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 Monday, 25 November, 2002, 16:29 GMT
Salvage crews head to Spanish disaster
The Prestige
The Prestige has sunk off the Spanish coast
Pollution experts who helped in the Sea Empress disaster off Pembrokeshire are on their way to Spain to help deal with effects of an oil spill from the sunken tanker, the Prestige.

Crews and marine salvage equipment from a centre in Milford Haven have been mobilised to help the clean-up operation.

Sea Empress
The Sea Empress ran aground in Milford Haven

Workers from the Marine Pollution Salvage Centre worked on the Sea Empress disaster six years ago.

On Monday, the equipment was being transported to Portsmouth harbour to be put on a ferry to northern Spain.

The centre is the only one of its kind in the UK, and is run for the Marine and Coastguard Agency (MCA).

It has been on standby since last week.

The centre's Managing Director Simon Rickaby said: "We're contractually obliged to assist with any disaster off the UK coast, but this time we have been asked by the Government to give our specialist knowledge.

"There are always different oils involved, different sea conditions, and different weather conditions, but we can handle it.

"We have 40 years experience of this kind of thing and the kit to deal with it.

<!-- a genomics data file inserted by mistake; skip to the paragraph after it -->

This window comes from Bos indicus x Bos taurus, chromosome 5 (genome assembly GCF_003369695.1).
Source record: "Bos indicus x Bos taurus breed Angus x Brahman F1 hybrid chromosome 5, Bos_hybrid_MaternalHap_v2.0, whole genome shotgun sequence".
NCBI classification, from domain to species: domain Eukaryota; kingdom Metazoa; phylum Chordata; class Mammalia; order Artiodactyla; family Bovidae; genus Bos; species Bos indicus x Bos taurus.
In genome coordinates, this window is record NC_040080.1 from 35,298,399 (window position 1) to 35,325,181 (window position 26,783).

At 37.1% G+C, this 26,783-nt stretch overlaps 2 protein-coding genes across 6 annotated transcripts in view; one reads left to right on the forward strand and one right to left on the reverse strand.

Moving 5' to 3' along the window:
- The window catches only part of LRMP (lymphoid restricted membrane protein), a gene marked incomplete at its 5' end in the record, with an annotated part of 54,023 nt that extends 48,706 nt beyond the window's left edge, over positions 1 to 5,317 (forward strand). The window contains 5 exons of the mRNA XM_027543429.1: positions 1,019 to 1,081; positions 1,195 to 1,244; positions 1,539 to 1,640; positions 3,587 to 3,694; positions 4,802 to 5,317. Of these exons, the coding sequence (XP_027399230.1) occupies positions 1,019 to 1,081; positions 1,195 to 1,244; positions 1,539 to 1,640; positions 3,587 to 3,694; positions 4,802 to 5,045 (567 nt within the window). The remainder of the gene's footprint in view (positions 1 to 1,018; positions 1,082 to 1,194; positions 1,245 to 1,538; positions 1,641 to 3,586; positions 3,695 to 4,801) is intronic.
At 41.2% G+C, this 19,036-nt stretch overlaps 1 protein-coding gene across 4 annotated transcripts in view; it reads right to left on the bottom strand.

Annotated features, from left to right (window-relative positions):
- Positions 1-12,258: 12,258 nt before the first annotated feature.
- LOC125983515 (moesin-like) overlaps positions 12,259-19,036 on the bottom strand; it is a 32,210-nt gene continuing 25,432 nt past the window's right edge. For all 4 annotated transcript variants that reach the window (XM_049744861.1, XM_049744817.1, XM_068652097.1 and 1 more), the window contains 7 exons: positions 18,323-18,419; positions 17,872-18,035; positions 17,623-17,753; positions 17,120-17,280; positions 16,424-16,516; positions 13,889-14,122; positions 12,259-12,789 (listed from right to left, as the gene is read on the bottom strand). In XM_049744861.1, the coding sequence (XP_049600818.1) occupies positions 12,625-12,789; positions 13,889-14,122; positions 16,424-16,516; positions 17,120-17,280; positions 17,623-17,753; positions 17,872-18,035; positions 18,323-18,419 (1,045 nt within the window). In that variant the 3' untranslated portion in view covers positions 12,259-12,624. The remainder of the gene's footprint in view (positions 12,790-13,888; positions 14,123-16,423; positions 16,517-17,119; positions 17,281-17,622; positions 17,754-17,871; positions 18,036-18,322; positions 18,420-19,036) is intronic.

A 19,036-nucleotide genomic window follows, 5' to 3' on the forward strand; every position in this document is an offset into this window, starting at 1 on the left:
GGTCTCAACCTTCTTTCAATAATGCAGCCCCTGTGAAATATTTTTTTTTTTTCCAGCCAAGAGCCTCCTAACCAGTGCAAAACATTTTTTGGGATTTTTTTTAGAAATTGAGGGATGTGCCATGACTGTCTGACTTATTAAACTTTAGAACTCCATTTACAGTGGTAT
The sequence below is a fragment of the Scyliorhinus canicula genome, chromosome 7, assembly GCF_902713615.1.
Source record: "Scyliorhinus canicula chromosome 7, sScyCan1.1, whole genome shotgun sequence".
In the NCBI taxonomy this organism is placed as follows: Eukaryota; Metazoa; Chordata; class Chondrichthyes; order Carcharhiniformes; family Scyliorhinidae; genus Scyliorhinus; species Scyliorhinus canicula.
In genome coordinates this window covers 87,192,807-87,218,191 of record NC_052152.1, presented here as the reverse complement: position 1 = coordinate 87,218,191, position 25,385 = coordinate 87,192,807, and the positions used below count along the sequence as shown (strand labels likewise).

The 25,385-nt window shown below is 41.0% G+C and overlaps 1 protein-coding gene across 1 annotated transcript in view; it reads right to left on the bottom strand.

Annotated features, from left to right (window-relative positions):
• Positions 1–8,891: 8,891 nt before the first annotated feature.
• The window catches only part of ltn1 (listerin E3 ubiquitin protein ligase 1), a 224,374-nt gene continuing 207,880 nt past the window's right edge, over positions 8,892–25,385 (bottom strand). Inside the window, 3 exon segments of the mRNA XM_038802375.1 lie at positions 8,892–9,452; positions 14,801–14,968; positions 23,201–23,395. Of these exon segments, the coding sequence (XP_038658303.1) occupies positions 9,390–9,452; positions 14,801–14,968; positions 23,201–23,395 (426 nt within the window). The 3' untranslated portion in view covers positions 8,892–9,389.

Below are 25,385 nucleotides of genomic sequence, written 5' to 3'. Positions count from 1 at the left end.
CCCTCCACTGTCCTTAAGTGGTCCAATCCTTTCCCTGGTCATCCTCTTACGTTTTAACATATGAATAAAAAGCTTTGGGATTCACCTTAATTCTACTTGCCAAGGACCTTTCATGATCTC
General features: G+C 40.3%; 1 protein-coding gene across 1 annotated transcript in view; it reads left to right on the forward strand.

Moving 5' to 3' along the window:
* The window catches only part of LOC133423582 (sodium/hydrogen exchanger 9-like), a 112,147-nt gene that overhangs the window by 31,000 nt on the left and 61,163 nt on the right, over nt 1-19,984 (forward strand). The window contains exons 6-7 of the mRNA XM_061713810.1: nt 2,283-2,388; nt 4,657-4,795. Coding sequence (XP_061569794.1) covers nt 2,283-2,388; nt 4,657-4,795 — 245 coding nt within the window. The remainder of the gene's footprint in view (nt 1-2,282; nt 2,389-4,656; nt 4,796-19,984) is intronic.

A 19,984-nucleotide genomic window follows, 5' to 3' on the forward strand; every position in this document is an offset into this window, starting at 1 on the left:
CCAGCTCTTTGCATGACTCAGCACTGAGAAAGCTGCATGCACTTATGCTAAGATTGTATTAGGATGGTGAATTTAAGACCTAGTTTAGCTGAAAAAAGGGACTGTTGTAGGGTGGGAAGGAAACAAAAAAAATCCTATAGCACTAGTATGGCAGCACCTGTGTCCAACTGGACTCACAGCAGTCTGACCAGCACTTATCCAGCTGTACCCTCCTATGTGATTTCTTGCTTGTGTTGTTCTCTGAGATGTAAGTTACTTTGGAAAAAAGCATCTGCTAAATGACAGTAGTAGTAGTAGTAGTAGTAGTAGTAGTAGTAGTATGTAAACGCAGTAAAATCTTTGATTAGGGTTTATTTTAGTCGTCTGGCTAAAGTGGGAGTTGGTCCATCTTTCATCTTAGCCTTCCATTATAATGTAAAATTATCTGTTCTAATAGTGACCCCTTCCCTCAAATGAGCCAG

An oil-covered sea bird
Thousands of sea birds were affected

"We are sending four people plus two truckloads of booms, oil scoops and all the resources we have."

The booms are used to encompass an area of sea to trap the oil.

Scoops or skimmers with rotary disks then slice through and pull the oil off the surface into another vessel.

The oil is then landed and taken for safe disposal elsewhere.

The team should arrive in northern Spain on Thursday.

Experienced

The same equipment was used during the Sea Empress disaster in 1996 which spilled 72,000 tonnes of crude oil affecting 200km of the west Wales coastline.

The crew from Pembrokeshire will join other specialist teams from France and the Netherlands who are already tackling oil from the site of the shipwreck.

About 600 volunteers are working to scrape away oil which has washed up on shore.

The oil has reached more than 130 beaches and has had a devastating effect on the area's fishing and tourism industries.


More from south west Wales
See also:

20 Nov 02 | Europe
02 Jan 02 | Wales
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